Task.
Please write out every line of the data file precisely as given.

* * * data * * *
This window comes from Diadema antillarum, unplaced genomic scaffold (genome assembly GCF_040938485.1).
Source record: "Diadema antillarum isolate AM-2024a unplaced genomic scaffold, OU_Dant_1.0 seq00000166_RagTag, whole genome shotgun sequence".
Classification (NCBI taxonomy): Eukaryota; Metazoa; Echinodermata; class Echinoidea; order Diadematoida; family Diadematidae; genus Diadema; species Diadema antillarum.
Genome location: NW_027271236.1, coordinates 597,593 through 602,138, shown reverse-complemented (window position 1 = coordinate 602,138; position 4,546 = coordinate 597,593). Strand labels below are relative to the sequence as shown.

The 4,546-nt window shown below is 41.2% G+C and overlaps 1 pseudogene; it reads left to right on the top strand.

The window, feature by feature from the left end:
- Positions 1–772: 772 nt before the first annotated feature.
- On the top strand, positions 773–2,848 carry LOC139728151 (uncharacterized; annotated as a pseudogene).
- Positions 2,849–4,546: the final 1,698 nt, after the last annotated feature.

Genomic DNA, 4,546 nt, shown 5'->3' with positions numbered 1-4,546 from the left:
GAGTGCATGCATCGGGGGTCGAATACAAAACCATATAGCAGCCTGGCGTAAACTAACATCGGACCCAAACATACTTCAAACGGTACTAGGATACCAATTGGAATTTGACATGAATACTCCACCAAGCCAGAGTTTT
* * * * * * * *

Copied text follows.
This window comes from Diadema antillarum, unplaced genomic scaffold (genome assembly GCF_040938485.1).
Source record: "Diadema antillarum isolate AM-2024a unplaced genomic scaffold, OU_Dant_1.0 seq00000166_RagTag, whole genome shotgun sequence".
Classification (NCBI taxonomy): Eukaryota; Metazoa; Echinodermata; class Echinoidea; order Diadematoida; family Diadematidae; genus Diadema; species Diadema antillarum.
Genome location: NW_027271236.1, coordinates 597,593 through 602,138, shown reverse-complemented (window position 1 = coordinate 602,138; position 4,546 = coordinate 597,593). Strand labels below are relative to the sequence as shown.

The 4,546-nt window shown below is 41.2% G+C and overlaps 1 pseudogene; it reads left to right on the top strand.

The window, feature by feature from the left end:
- Positions 1–772: 772 nt before the first annotated feature.
- On the top strand, positions 773–2,848 carry LOC139728151 (uncharacterized; annotated as a pseudogene).
- Positions 2,849–4,546: the final 1,698 nt, after the last annotated feature.

Genomic DNA, 4,546 nt, shown 5'->3' with positions numbered 1-4,546 from the left:
GAGTGCATGCATCGGGGGTCGAATACAAAACCATATAGCAGCCTGGCGTAAACTAACATCGGACCCAAACATACTTCAAACGGTACTAGGATACCAATTGGAATTTGACATGAATACTCCACCAAGCCAGAGTTTT